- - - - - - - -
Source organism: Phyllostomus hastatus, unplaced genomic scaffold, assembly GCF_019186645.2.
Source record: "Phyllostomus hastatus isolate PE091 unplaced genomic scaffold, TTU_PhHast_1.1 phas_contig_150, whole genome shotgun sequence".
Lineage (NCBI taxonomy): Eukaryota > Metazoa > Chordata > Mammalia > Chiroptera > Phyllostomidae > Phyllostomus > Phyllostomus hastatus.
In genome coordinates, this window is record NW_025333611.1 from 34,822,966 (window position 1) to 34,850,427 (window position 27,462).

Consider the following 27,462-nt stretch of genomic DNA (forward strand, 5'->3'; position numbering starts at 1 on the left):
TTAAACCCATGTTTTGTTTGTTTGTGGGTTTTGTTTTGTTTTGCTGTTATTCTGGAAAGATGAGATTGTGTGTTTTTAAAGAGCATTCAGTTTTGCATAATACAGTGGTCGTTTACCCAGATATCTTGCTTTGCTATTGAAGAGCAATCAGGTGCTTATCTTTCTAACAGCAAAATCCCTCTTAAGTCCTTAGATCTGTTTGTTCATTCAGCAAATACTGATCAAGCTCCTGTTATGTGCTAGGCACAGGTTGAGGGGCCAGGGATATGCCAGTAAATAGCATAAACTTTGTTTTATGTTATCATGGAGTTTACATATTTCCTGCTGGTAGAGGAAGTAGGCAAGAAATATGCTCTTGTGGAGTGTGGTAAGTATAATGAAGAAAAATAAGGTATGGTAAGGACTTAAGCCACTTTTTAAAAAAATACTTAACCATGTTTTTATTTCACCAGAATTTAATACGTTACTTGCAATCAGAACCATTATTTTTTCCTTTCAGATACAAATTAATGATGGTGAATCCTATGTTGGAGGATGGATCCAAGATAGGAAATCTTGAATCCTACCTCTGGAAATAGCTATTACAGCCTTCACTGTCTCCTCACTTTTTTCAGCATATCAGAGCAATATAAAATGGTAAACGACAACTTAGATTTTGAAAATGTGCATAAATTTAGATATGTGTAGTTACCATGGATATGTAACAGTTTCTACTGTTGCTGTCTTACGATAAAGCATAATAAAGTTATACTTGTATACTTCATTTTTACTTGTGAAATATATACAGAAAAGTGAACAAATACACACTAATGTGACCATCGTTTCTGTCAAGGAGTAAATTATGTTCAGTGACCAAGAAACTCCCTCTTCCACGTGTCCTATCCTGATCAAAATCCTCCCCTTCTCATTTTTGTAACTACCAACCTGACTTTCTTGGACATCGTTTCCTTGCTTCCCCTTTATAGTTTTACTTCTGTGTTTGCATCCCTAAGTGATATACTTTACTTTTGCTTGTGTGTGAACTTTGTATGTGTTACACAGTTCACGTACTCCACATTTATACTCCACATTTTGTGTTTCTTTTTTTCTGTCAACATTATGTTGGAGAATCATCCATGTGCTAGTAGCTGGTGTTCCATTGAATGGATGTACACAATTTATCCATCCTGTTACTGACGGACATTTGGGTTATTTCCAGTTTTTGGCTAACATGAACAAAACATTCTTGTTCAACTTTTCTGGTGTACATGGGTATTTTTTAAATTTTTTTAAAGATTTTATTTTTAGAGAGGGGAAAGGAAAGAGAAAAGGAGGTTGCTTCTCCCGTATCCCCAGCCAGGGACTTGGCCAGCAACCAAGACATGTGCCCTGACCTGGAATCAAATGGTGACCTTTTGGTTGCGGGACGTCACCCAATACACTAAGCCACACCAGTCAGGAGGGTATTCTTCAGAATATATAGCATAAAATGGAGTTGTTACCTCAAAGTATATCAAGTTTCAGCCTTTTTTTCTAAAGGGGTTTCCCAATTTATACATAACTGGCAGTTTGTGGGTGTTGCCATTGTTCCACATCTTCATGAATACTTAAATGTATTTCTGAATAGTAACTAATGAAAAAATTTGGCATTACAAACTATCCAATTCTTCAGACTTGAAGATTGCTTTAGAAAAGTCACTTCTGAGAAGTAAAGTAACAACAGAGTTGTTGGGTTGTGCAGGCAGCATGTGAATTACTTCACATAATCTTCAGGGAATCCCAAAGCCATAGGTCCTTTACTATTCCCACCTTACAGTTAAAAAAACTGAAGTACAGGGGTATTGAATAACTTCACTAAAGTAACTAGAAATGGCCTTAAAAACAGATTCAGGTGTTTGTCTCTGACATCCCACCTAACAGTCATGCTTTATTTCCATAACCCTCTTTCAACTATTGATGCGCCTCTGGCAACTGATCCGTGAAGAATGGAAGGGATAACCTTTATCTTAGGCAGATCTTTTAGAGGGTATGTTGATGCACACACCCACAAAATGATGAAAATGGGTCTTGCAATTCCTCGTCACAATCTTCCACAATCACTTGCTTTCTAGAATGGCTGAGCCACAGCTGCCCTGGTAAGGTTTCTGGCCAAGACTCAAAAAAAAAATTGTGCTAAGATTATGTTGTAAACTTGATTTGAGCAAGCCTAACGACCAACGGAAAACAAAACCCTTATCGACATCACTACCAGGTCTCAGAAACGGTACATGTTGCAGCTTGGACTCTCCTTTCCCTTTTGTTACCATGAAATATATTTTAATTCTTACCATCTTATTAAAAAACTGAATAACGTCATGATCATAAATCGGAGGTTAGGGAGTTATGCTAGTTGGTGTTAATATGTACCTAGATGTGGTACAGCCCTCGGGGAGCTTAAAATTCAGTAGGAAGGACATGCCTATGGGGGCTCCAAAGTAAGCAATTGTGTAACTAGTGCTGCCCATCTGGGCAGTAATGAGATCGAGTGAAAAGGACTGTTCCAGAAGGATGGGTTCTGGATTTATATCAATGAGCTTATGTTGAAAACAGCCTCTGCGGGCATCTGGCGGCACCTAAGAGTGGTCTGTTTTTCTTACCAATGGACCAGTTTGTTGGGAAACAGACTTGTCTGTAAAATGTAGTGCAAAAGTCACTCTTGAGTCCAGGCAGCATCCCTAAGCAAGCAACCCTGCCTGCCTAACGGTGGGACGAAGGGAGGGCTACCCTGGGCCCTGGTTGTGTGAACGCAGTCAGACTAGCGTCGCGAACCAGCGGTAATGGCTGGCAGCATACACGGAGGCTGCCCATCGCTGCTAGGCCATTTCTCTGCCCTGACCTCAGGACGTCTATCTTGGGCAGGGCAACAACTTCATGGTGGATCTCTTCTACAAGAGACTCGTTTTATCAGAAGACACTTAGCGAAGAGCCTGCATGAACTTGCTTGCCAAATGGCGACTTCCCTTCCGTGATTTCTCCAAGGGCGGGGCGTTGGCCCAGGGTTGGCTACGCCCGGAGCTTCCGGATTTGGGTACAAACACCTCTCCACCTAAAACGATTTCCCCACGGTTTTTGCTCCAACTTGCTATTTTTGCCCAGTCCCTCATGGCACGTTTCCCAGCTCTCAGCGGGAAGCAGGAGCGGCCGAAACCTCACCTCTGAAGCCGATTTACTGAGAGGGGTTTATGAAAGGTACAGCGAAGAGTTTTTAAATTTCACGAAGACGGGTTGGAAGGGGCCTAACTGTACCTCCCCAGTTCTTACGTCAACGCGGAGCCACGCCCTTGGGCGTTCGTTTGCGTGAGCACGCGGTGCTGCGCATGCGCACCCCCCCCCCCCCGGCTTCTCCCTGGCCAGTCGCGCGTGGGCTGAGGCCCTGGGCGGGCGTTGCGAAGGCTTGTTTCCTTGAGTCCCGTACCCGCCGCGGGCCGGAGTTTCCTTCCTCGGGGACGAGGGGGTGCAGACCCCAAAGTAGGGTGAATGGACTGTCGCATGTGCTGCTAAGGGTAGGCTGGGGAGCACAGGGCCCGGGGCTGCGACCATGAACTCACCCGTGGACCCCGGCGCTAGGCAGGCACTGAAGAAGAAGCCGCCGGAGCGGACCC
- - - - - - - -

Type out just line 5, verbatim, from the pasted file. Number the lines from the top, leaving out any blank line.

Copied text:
Consider the following 27,462-nt stretch of genomic DNA (forward strand, 5'->3'; position numbering starts at 1 on the left):